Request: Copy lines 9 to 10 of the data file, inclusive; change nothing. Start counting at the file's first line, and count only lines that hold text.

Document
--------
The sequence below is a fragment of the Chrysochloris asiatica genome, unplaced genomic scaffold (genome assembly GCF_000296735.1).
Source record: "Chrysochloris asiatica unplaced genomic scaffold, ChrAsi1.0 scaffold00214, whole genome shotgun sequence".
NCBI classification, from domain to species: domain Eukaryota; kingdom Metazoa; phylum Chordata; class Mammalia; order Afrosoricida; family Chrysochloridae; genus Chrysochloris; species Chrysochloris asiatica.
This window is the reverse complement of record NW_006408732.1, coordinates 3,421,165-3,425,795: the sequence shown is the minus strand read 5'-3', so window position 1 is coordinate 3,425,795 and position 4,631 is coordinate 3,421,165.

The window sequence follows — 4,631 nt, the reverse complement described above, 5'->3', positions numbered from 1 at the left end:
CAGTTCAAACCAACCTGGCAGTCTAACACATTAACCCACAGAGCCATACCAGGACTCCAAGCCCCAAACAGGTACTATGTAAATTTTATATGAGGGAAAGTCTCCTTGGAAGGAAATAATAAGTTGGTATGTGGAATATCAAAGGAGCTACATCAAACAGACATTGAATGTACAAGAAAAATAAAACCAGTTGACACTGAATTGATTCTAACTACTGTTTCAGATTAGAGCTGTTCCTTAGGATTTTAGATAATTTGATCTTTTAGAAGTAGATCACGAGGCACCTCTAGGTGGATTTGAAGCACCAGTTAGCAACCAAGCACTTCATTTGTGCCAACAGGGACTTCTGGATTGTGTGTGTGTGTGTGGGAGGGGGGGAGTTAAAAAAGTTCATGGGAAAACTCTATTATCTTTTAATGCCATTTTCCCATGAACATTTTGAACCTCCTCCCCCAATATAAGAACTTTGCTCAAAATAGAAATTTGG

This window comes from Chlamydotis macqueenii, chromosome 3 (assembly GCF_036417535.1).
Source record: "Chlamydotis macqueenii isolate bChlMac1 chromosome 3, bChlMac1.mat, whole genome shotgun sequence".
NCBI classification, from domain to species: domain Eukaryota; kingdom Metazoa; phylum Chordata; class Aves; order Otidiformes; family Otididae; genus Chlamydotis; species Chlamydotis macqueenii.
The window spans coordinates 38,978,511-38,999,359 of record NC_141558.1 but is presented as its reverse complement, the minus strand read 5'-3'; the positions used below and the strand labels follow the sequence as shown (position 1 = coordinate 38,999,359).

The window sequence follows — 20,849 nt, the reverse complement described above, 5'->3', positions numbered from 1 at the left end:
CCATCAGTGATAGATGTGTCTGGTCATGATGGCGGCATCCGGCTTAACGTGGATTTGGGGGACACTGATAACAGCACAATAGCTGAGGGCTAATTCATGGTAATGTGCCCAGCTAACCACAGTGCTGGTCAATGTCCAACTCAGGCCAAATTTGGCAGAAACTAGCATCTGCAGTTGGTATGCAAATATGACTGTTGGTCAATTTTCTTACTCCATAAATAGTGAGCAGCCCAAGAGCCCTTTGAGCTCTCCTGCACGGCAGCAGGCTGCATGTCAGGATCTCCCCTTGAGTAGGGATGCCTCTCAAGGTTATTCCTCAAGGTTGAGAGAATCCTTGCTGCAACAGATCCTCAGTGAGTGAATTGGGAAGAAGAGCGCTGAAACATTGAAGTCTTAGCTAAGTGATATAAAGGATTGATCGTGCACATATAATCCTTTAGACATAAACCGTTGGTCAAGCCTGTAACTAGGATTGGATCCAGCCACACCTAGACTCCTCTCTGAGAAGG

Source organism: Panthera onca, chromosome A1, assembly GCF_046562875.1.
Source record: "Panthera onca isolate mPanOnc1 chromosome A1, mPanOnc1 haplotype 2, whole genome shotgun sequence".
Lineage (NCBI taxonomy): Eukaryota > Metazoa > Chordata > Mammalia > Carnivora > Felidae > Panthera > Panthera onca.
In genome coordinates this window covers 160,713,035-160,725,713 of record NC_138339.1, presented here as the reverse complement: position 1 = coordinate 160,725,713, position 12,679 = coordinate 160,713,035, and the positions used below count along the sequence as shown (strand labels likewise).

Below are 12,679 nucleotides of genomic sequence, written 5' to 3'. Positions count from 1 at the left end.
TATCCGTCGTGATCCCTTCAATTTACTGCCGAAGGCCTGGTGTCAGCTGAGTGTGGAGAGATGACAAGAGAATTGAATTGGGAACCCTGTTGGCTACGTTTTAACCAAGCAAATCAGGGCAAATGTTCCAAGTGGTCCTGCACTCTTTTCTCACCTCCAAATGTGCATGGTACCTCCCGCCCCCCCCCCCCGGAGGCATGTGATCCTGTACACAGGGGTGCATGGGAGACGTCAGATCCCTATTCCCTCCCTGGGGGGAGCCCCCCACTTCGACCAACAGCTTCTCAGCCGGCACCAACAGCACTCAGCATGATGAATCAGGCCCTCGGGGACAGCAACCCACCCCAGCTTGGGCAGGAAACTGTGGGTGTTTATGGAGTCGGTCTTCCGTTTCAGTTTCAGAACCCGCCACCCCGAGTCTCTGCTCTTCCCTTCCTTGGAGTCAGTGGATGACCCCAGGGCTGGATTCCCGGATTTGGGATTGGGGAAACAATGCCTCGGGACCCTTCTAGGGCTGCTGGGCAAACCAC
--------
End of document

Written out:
NCBI classification, from domain to species: domain Eukaryota; kingdom Metazoa; phylum Chordata; class Aves; order Otidiformes; family Otididae; genus Chlamydotis; species Chlamydotis macqueenii.
The window spans coordinates 38,978,511-38,999,359 of record NC_141558.1 but is presented as its reverse complement, the minus strand read 5'-3'; the positions used below and the strand labels follow the sequence as shown (position 1 = coordinate 38,999,359).